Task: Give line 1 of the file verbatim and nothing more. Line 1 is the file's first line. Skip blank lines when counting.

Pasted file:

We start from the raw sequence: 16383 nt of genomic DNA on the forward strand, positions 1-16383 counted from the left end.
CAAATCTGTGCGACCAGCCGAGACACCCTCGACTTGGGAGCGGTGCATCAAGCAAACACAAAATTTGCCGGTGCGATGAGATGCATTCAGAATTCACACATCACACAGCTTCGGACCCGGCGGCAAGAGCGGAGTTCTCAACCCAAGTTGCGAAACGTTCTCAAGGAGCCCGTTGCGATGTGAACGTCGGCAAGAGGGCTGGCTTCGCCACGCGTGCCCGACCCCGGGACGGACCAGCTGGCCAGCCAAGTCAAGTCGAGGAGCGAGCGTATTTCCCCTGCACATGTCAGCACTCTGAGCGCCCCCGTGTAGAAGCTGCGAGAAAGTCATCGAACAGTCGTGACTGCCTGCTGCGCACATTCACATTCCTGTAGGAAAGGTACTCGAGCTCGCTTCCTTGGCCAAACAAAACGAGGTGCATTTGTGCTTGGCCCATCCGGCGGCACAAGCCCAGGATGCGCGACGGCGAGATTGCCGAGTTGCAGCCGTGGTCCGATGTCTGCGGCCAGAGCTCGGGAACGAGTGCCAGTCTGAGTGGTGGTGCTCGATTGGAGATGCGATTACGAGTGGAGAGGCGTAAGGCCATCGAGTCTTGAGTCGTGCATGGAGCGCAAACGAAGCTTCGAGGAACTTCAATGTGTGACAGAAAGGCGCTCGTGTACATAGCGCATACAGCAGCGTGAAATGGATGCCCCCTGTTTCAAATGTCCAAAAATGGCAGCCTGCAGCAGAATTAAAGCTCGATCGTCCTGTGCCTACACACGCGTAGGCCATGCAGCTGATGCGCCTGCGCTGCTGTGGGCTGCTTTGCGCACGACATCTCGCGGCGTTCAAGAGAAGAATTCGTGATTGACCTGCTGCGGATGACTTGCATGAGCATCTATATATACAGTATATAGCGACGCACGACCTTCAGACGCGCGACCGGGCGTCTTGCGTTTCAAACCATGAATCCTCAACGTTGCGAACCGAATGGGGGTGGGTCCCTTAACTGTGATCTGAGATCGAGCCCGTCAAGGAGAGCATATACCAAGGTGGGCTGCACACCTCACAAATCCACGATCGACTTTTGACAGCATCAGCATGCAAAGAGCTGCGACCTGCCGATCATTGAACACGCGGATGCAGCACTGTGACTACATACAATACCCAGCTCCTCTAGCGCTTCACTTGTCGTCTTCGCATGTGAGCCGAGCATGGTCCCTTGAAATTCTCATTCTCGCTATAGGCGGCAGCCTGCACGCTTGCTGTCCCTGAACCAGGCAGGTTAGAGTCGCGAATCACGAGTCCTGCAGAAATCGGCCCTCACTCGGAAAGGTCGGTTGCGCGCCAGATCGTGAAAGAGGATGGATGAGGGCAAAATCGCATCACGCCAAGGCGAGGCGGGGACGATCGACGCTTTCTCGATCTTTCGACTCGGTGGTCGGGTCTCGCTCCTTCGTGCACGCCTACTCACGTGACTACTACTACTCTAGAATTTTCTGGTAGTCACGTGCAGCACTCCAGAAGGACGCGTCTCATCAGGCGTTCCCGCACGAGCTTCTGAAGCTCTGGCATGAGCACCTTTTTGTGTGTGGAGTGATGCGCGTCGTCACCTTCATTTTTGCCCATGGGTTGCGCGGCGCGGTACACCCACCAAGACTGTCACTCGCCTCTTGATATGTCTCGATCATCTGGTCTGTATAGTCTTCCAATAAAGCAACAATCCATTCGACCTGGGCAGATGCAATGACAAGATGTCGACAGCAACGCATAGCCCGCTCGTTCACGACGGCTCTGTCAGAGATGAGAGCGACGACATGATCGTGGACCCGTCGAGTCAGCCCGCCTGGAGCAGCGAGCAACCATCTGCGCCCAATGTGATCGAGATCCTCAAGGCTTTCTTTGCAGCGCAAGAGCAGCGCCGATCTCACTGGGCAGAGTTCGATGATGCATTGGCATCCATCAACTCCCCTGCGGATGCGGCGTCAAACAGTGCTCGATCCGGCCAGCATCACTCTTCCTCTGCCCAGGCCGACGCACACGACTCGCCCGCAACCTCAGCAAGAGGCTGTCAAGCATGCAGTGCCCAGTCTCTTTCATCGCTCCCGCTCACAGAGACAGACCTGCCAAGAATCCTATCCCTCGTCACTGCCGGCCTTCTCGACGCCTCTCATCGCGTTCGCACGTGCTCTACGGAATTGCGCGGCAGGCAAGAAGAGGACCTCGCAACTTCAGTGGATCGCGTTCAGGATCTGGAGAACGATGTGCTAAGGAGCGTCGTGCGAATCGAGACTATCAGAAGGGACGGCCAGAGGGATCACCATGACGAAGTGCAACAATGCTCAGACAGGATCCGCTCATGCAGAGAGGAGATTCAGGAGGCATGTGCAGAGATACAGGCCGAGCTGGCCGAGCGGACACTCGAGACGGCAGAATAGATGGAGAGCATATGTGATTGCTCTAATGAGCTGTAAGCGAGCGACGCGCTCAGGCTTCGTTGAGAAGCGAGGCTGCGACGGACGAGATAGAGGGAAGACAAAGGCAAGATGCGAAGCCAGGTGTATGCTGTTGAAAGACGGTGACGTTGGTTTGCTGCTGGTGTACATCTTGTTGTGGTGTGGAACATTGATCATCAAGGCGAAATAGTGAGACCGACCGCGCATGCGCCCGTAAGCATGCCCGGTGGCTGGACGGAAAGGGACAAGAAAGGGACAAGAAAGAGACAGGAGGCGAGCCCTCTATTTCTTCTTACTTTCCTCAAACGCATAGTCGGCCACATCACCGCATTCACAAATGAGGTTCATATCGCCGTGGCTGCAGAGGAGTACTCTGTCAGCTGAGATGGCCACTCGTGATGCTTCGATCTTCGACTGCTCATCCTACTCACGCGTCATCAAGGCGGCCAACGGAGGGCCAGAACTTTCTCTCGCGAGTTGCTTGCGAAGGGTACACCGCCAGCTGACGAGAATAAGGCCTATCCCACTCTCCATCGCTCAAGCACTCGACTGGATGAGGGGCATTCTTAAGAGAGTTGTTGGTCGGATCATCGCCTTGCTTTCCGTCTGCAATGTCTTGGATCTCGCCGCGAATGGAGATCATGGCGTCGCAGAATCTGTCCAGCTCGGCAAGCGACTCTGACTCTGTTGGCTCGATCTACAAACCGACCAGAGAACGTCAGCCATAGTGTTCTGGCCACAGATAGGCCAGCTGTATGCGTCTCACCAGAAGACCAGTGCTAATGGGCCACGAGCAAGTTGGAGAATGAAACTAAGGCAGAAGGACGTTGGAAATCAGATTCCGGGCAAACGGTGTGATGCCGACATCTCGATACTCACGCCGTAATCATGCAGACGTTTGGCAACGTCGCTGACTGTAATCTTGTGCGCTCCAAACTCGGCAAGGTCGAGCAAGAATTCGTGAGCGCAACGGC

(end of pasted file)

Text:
We start from the raw sequence: 16383 nt of genomic DNA on the forward strand, positions 1-16383 counted from the left end.